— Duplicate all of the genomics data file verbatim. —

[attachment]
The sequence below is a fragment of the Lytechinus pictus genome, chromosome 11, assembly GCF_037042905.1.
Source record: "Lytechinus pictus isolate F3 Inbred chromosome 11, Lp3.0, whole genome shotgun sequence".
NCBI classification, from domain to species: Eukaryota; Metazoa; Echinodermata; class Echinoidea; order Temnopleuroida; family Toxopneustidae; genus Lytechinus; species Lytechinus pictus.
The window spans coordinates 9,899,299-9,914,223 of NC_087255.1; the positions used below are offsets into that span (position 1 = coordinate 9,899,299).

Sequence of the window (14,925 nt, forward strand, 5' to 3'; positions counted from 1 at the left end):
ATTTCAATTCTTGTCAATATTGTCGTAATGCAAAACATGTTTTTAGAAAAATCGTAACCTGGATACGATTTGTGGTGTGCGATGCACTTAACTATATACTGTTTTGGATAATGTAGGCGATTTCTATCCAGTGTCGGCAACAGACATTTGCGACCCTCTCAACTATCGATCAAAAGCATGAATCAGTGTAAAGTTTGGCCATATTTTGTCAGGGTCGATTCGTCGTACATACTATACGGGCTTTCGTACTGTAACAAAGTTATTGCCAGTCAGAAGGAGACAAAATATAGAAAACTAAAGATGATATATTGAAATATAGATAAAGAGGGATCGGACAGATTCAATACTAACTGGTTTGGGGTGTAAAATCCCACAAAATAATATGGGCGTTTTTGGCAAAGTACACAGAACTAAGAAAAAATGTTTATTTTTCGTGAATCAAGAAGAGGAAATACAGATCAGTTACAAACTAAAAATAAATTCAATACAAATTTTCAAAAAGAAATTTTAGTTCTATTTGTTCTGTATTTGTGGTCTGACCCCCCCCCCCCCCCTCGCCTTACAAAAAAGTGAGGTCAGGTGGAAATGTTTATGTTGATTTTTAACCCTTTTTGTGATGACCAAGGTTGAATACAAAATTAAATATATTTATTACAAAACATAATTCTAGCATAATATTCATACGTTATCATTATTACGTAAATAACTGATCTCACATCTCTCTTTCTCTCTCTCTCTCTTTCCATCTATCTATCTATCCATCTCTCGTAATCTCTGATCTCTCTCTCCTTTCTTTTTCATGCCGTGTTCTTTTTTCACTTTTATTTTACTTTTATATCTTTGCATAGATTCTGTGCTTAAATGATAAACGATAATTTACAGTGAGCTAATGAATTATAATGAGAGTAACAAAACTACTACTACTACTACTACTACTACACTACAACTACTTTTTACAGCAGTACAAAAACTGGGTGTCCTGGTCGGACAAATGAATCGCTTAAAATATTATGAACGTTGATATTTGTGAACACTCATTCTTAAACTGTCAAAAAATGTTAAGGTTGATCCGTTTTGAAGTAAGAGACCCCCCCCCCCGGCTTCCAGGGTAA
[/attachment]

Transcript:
The sequence below is a fragment of the Lytechinus pictus genome, chromosome 11, assembly GCF_037042905.1.
Source record: "Lytechinus pictus isolate F3 Inbred chromosome 11, Lp3.0, whole genome shotgun sequence".
NCBI classification, from domain to species: Eukaryota; Metazoa; Echinodermata; class Echinoidea; order Temnopleuroida; family Toxopneustidae; genus Lytechinus; species Lytechinus pictus.
The window spans coordinates 9,899,299-9,914,223 of NC_087255.1; the positions used below are offsets into that span (position 1 = coordinate 9,899,299).

Sequence of the window (14,925 nt, forward strand, 5' to 3'; positions counted from 1 at the left end):
ATTTCAATTCTTGTCAATATTGTCGTAATGCAAAACATGTTTTTAGAAAAATCGTAACCTGGATACGATTTGTGGTGTGCGATGCACTTAACTATATACTGTTTTGGATAATGTAGGCGATTTCTATCCAGTGTCGGCAACAGACATTTGCGACCCTCTCAACTATCGATCAAAAGCATGAATCAGTGTAAAGTTTGGCCATATTTTGTCAGGGTCGATTCGTCGTACATACTATACGGGCTTTCGTACTGTAACAAAGTTATTGCCAGTCAGAAGGAGACAAAATATAGAAAACTAAAGATGATATATTGAAATATAGATAAAGAGGGATCGGACAGATTCAATACTAACTGGTTTGGGGTGTAAAATCCCACAAAATAATATGGGCGTTTTTGGCAAAGTACACAGAACTAAGAAAAAATGTTTATTTTTCGTGAATCAAGAAGAGGAAATACAGATCAGTTACAAACTAAAAATAAATTCAATACAAATTTTCAAAAAGAAATTTTAGTTCTATTTGTTCTGTATTTGTGGTCTGACCCCCCCCCCCCCCCTCGCCTTACAAAAAAGTGAGGTCAGGTGGAAATGTTTATGTTGATTTTTAACCCTTTTTGTGATGACCAAGGTTGAATACAAAATTAAATATATTTATTACAAAACATAATTCTAGCATAATATTCATACGTTATCATTATTACGTAAATAACTGATCTCACATCTCTCTTTCTCTCTCTCTCTCTTTCCATCTATCTATCTATCCATCTCTCGTAATCTCTGATCTCTCTCTCCTTTCTTTTTCATGCCGTGTTCTTTTTTCACTTTTATTTTACTTTTATATCTTTGCATAGATTCTGTGCTTAAATGATAAACGATAATTTACAGTGAGCTAATGAATTATAATGAGAGTAACAAAACTACTACTACTACTACTACTACTACACTACAACTACTTTTTACAGCAGTACAAAAACTGGGTGTCCTGGTCGGACAAATGAATCGCTTAAAATATTATGAACGTTGATATTTGTGAACACTCATTCTTAAACTGTCAAAAAATGTTAAGGTTGATCCGTTTTGAAGTAAGAGACCCCCCCCCCCGGCTTCCAGGGTAA